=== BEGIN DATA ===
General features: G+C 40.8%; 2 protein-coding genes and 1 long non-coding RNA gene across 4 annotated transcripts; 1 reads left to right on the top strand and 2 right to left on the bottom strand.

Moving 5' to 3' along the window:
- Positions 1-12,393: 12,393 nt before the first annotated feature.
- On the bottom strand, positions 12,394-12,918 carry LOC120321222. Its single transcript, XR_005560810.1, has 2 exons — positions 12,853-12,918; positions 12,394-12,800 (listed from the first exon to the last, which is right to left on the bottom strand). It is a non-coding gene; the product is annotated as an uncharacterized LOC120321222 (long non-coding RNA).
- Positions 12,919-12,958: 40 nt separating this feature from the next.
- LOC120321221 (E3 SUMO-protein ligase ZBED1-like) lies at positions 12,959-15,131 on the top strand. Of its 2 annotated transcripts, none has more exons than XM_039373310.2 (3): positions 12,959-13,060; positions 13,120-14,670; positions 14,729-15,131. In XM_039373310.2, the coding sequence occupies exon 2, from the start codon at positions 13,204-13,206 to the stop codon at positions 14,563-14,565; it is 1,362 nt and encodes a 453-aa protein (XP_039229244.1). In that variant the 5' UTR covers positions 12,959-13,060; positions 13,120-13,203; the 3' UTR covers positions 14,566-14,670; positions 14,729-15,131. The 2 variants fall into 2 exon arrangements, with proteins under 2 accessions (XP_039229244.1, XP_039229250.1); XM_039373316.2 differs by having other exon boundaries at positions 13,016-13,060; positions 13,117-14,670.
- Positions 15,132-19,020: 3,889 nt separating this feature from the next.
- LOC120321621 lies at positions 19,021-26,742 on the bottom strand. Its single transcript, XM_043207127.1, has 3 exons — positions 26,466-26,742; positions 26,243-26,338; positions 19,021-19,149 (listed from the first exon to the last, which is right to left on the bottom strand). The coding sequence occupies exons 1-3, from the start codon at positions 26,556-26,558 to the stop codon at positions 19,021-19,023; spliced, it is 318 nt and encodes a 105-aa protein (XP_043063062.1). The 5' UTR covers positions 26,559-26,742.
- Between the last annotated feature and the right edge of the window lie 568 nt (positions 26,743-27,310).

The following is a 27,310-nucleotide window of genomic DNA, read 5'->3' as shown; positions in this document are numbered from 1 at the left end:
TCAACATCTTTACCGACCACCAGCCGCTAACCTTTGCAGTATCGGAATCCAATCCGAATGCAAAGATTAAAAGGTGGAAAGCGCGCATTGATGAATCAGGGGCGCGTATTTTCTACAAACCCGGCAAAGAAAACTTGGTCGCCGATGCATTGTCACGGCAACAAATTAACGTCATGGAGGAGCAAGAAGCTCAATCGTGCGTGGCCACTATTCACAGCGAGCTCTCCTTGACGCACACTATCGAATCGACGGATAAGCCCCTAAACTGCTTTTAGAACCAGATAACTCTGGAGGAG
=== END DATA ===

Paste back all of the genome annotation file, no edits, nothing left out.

General features: G+C 40.8%; 2 protein-coding genes and 1 long non-coding RNA gene across 4 annotated transcripts; 1 reads left to right on the top strand and 2 right to left on the bottom strand.

Moving 5' to 3' along the window:
- Positions 1-12,393: 12,393 nt before the first annotated feature.
- On the bottom strand, positions 12,394-12,918 carry LOC120321222. Its single transcript, XR_005560810.1, has 2 exons — positions 12,853-12,918; positions 12,394-12,800 (listed from the first exon to the last, which is right to left on the bottom strand). It is a non-coding gene; the product is annotated as an uncharacterized LOC120321222 (long non-coding RNA).
- Positions 12,919-12,958: 40 nt separating this feature from the next.
- LOC120321221 (E3 SUMO-protein ligase ZBED1-like) lies at positions 12,959-15,131 on the top strand. Of its 2 annotated transcripts, none has more exons than XM_039373310.2 (3): positions 12,959-13,060; positions 13,120-14,670; positions 14,729-15,131. In XM_039373310.2, the coding sequence occupies exon 2, from the start codon at positions 13,204-13,206 to the stop codon at positions 14,563-14,565; it is 1,362 nt and encodes a 453-aa protein (XP_039229244.1). In that variant the 5' UTR covers positions 12,959-13,060; positions 13,120-13,203; the 3' UTR covers positions 14,566-14,670; positions 14,729-15,131. The 2 variants fall into 2 exon arrangements, with proteins under 2 accessions (XP_039229244.1, XP_039229250.1); XM_039373316.2 differs by having other exon boundaries at positions 13,016-13,060; positions 13,117-14,670.
- Positions 15,132-19,020: 3,889 nt separating this feature from the next.
- LOC120321621 lies at positions 19,021-26,742 on the bottom strand. Its single transcript, XM_043207127.1, has 3 exons — positions 26,466-26,742; positions 26,243-26,338; positions 19,021-19,149 (listed from the first exon to the last, which is right to left on the bottom strand). The coding sequence occupies exons 1-3, from the start codon at positions 26,556-26,558 to the stop codon at positions 19,021-19,023; spliced, it is 318 nt and encodes a 105-aa protein (XP_043063062.1). The 5' UTR covers positions 26,559-26,742.
- Between the last annotated feature and the right edge of the window lie 568 nt (positions 26,743-27,310).

The following is a 27,310-nucleotide window of genomic DNA, read 5'->3' as shown; positions in this document are numbered from 1 at the left end:
TCAACATCTTTACCGACCACCAGCCGCTAACCTTTGCAGTATCGGAATCCAATCCGAATGCAAAGATTAAAAGGTGGAAAGCGCGCATTGATGAATCAGGGGCGCGTATTTTCTACAAACCCGGCAAAGAAAACTTGGTCGCCGATGCATTGTCACGGCAACAAATTAACGTCATGGAGGAGCAAGAAGCTCAATCGTGCGTGGCCACTATTCACAGCGAGCTCTCCTTGACGCACACTATCGAATCGACGGATAAGCCCCTAAACTGCTTTTAGAACCAGATAACTCTGGAGGAG